Buying Great Wine at Great Prices
(Even if you don't have a Brother-in-Law in Napa Valley)
We Love Wine. Red, White, Sparkling, and we're pretty sophisticated buyers.
But we found out we're overpaying. Grrrrrrrr.........
The majority of Americans are subject to a significant marketing tax. You're not going to like this, but we're willing to spend more for more wine in the United States. The margins are just fatter over here because we're so used to overspending. And wineries are continually attempting to persuade us that their wines are worth the exorbitant price tags.
Marketers take advantage of us on a regular basis, especially in the wine business. They know we believe there is a link between price and quality, so we'll presume that costly wine tastes really nice. Price naivety has been demonstrated in studies. They also know Americans love a good tale, so when a fantastic vintage comes along, the price goes up. When a bad vintage occurs, the price rises. Even if we aren't paying high taxes, the government has messed things up more than its fair share. State legislation encourages vineyards to sell through distributors rather than paying a large tax. They're similar to government-sanctioned middlemen. They keep the wine in bonded warehouses until they are able to resell it to authorized merchants such as restaurants and wine shops.
They also take a cut.
When someone spends $100 on a bottle of Napa Cab, perhaps $10-20 goes into the production costs. A large portion of the expense of selling and marketing the wine goes toward making it desirable to distributors, generating incentives for vendors to re-purchase it from distributors, and, of course, getting the brand in front of customers who will re-purchase it from the vendors.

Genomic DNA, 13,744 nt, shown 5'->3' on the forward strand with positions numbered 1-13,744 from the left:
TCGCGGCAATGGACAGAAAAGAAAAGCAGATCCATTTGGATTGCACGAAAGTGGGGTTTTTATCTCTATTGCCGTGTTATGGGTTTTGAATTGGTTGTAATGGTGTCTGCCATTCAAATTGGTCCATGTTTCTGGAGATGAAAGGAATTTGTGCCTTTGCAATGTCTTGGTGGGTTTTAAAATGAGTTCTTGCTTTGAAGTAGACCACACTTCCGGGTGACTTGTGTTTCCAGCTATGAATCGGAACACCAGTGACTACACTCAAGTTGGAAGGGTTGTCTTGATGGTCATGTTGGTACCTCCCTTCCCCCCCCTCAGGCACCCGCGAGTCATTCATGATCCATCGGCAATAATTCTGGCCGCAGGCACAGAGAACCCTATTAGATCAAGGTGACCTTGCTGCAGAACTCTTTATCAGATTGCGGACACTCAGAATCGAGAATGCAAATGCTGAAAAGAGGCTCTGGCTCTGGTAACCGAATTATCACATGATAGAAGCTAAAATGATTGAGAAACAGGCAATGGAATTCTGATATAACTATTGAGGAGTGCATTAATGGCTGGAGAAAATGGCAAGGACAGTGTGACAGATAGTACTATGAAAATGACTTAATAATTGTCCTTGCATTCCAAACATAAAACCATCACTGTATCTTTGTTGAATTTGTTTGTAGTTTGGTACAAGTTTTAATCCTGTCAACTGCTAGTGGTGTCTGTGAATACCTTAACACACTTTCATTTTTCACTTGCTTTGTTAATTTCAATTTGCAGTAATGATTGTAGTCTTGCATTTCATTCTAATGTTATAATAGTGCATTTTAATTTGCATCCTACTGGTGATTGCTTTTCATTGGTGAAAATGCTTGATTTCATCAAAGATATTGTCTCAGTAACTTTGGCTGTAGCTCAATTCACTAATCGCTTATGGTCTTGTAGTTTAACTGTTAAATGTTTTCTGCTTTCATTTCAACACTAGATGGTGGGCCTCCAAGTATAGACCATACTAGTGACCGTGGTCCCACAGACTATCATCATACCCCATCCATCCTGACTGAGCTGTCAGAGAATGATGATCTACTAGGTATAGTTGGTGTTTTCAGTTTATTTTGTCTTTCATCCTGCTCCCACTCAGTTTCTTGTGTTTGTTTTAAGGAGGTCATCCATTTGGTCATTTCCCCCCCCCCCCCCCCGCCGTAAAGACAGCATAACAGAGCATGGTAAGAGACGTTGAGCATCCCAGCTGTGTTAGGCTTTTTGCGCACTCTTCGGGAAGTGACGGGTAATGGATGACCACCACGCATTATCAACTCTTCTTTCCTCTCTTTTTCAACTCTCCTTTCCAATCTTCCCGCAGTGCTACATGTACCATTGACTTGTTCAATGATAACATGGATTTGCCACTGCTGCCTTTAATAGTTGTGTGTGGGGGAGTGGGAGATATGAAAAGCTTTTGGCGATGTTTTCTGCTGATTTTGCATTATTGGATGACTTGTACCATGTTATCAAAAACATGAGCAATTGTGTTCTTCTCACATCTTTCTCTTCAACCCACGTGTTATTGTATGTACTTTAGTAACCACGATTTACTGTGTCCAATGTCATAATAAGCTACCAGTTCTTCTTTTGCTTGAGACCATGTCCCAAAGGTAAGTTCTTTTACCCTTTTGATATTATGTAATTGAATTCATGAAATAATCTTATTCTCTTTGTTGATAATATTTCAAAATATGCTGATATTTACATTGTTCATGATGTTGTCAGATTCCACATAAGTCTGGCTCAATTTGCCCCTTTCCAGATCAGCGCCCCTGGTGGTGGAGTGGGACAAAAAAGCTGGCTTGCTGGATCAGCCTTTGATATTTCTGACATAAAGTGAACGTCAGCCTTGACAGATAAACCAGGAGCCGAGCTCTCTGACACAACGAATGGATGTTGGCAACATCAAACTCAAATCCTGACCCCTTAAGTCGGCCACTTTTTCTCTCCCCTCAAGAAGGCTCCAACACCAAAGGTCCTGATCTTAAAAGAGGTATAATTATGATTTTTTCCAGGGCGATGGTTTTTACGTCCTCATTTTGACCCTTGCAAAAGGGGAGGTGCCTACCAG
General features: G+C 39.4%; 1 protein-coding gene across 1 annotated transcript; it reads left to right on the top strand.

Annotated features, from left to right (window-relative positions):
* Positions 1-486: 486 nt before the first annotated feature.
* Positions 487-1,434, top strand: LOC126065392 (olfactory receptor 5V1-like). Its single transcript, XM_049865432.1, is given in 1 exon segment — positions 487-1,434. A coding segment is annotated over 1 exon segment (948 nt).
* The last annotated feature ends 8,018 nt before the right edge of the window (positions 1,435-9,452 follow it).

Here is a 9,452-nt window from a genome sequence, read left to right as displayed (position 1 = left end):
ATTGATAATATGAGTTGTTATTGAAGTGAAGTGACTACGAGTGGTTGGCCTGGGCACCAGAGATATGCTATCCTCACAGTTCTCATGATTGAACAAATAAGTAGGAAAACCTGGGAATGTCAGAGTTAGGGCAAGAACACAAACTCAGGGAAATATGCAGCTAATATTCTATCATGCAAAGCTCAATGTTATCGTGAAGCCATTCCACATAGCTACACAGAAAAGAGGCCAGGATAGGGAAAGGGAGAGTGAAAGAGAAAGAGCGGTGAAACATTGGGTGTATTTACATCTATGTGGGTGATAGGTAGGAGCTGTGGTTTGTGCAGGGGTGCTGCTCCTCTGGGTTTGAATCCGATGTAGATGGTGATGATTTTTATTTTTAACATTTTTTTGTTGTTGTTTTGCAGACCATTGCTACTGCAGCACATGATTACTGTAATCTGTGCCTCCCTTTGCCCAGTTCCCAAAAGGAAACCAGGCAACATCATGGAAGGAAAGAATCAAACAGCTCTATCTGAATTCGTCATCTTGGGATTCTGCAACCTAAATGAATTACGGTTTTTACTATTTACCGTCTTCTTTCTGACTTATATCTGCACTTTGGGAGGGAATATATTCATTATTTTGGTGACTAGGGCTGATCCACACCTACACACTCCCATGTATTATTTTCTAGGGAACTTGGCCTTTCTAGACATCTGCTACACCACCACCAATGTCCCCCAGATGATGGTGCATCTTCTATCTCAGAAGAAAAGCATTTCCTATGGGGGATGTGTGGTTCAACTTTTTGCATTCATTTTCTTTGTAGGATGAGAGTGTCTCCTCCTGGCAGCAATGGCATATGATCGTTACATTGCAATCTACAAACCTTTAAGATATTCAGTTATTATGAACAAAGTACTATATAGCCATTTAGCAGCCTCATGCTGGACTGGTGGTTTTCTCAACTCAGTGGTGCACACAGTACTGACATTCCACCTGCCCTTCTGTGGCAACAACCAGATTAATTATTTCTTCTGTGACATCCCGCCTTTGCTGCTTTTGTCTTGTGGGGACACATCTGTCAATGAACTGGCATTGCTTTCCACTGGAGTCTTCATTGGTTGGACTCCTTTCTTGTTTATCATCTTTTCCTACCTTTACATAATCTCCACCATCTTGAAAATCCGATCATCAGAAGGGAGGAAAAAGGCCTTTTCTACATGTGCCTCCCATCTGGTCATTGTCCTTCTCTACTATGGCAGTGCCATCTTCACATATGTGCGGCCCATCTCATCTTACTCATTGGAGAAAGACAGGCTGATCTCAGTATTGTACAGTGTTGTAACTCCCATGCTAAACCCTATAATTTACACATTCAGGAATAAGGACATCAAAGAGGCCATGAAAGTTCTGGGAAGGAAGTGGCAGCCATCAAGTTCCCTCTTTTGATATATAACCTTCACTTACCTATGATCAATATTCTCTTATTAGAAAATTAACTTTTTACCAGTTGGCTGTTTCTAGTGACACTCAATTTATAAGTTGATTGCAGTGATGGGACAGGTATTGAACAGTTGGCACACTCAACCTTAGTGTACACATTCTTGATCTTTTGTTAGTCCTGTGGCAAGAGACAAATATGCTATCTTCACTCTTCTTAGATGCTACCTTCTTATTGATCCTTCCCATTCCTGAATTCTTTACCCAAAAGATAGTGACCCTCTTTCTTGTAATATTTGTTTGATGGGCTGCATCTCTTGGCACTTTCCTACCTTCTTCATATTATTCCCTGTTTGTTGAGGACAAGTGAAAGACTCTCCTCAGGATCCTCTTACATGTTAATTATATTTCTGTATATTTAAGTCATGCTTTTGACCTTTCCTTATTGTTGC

That's why they say, "Start with a big fortune if you want to make a tiny fortune in wine." What about direct to consumer? Wine clubs, cellar door sales, and everything else?
Unfortunately, due of the high cost of sales, the majority of the Direct to Consumer market has kept to the same pricing. Unless you're 100% direct to consumer, you don't want to irritate your wholesalers by undercutting their suggested retail pricing. Not to mention that even if you sell a lot of wine directly to consumers, you still spend a lot of money every year marketing your wine through traditional channels, so it's not like you can just write off those expenses.
You and the winemaker are duped, whether by the "Tax Man" or by the "Middle Man."
It's like a large voluntary tax that doesn't improve the wine's quality. It's all about the marketing. And the best part is that it's all completely optional. We have chosen to participate in this system. While the government does compel wholesalers in a few places, wineries are increasingly gaining the ability to sell directly to consumers in most regions of the country. That money also does not go to the winemaker. As a result, the two individuals who matter the most: the wine drinker and the winemaker, are both harmed.
So, if you had the choice of making your wine 40-60% cheaper without sacrificing quality or paying the winemaker any less, would you do it? We can't change taxes, but we can eliminate the voluntary marketing tax.
Click Here to learn the secret of getting great wine, at great prices, and stop overpaying!